The start of the school year always comes with big decisions for district leaders. This year that is especially true, as the window is closing to spend pandemic relief money from the ESSER (Elementary and Secondary School Emergency Relief) Fund.
The deadline to spend those funds is September 30, 2024. New resources from The Education Trust and Education Resource Strategies provide guidance for district and state leaders to make data-informed, equitable decisions as they navigate this school year, as well as the years after the fiscal cliff.
This funding drop-off, coupled with declining enrollment, means a cut of about $1 million in the 2024-25 budget of an average high school of 850 students, The Education Trust estimates.
“Districts should continue making important spending decisions with community input to ensure they are investing in programs and services that are showing improved academic and social-emotional outcomes for students with the highest needs,” said Nicholas Munyan-Penney, assistant director of P-12 policy at Ed Trust. “It is not enough to spend down ESSER funds, this historic aid must be spent well on sustainable programs and resources that are meeting outcome goals and ultimately benefiting students — particularly those with the highest needs — in the classroom for years to come.”
The Ed Trust brief encourages district leaders to center equity when spending remaining funds this school year. Decisions about what investments to continue or to cut should be made collaboratively, the brief recommends, with school staff (classroom teachers and other educators that support students and families), students, and families at the table.
They should also be data-driven “by tracking the effectiveness of implemented programs and focusing on ensuring support for students with the most need,” the brief reads. “Ahead of the 2024 deadline, districts should have a plan in place to sustain the programs and services that provide equitable outcomes for all students.”
The brief provides these three questions for families, community members, and advocates to ask of district leaders:
- How are district ESSER investments equitably addressing the unique needs of students in the district? Are students with the highest need getting access and seeing success?
- What are the stated goals of district ESSER investments? Are these programs achieving their goals? How do we know?
- How do ESSER investments fit into districts’ overall strategy for addressing the needs of students?
Not all districts are navigating the same issues with the same level of resources. Education Resource Strategies’ brief aims to help state officials determine which districts need their support the most.
It outlines six indicators of “high-risk districts:”
- Large ESSER allocations.
Since the federal government used Title 1 formulas to determine the amount of funding it sent districts, states can use the amount of funding to determine how steep the cliff will be for districts.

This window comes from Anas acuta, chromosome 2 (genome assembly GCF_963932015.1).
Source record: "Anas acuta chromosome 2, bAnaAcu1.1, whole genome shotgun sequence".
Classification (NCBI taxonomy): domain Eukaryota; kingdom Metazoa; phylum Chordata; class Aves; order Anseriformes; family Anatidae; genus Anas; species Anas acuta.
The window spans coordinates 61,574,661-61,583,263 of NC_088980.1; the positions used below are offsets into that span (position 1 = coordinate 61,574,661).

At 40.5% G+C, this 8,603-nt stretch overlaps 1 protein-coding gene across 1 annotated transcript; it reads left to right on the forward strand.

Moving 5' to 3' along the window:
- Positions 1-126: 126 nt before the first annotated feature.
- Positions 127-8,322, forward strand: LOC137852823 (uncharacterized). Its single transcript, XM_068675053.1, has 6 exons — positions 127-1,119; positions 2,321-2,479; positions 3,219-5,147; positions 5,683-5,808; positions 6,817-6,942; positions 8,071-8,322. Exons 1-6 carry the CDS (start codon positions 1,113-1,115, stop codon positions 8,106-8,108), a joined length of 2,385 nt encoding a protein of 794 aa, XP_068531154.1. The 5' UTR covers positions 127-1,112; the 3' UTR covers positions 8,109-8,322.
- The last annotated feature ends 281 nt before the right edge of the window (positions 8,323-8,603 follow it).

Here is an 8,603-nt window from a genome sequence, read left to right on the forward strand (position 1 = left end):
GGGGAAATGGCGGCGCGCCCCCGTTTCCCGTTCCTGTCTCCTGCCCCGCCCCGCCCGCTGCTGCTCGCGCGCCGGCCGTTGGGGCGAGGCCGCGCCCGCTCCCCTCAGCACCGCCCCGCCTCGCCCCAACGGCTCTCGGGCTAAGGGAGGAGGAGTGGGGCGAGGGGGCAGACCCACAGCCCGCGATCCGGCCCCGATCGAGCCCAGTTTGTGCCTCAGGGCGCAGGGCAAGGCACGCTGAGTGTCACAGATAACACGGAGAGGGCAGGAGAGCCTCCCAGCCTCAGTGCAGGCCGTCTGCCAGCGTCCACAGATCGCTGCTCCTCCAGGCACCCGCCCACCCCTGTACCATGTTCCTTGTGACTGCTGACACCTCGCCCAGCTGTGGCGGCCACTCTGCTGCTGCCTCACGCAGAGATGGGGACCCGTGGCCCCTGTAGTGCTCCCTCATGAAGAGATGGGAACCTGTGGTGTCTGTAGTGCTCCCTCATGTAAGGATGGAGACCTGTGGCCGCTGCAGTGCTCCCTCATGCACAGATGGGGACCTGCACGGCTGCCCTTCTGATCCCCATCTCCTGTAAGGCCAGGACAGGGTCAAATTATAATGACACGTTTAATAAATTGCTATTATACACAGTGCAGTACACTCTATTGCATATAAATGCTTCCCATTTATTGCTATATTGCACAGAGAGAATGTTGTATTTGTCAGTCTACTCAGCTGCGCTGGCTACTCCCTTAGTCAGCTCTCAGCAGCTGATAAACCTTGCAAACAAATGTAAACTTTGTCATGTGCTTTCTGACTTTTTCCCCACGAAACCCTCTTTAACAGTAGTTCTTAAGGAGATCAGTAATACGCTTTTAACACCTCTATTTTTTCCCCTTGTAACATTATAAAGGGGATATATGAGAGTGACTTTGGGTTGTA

“When you compare the amount received to a district’s overall revenue, it becomes clear that ESSER represented an enormous increase for some districts: as much as 40% or more,” the brief states. “For these districts, the expiration of ESSER funds is a considerable change in their overall financial picture.”
- Increased teacher salaries.
Some districts felt it necessary to use the one-time funding for teacher compensation to keep up with inflation and retain staff.
“School districts that increased teacher salaries will see their baseline operating costs increase,” the brief says. “When it becomes more expensive for school districts to maintain their existing services, it becomes more difficult to find ways to reduce spending.”
- Increased staffing levels.
Similar to compensation, the brief notes that many districts used ESSER funds to hire additional personnel, such as social workers and literacy coaches. “… When ESSER comes to a close, districts will have to face eliminating positions they can no longer sustain, which can cause significant disruption in the system.”
- Change in per-pupil funding levels.
This one is direct: “Districts receiving more per-pupil funding from the state or local levels will be more insulated from the effects of ESSER dollars going away.”
The brief points to other states — Tennessee, Maryland, and Massachusetts — that have adjusted their funding formulas to provide more money to districts, particularly those that will lose the most revenue from the cliff.
- Limited unrestricted fund balance.
Flexibility in how districts are able to spend their funds will matter in the coming school years. Some districts have more limitations than others.
“… Additional flexibility can allow districts to make gradual reductions over time instead of making cuts in a single fiscal year,” the brief states.
- Unspent ESSER dollars.
As time runs out, it might be more difficult for districts to spend remaining funds in thoughtful ways that are effective in the long term.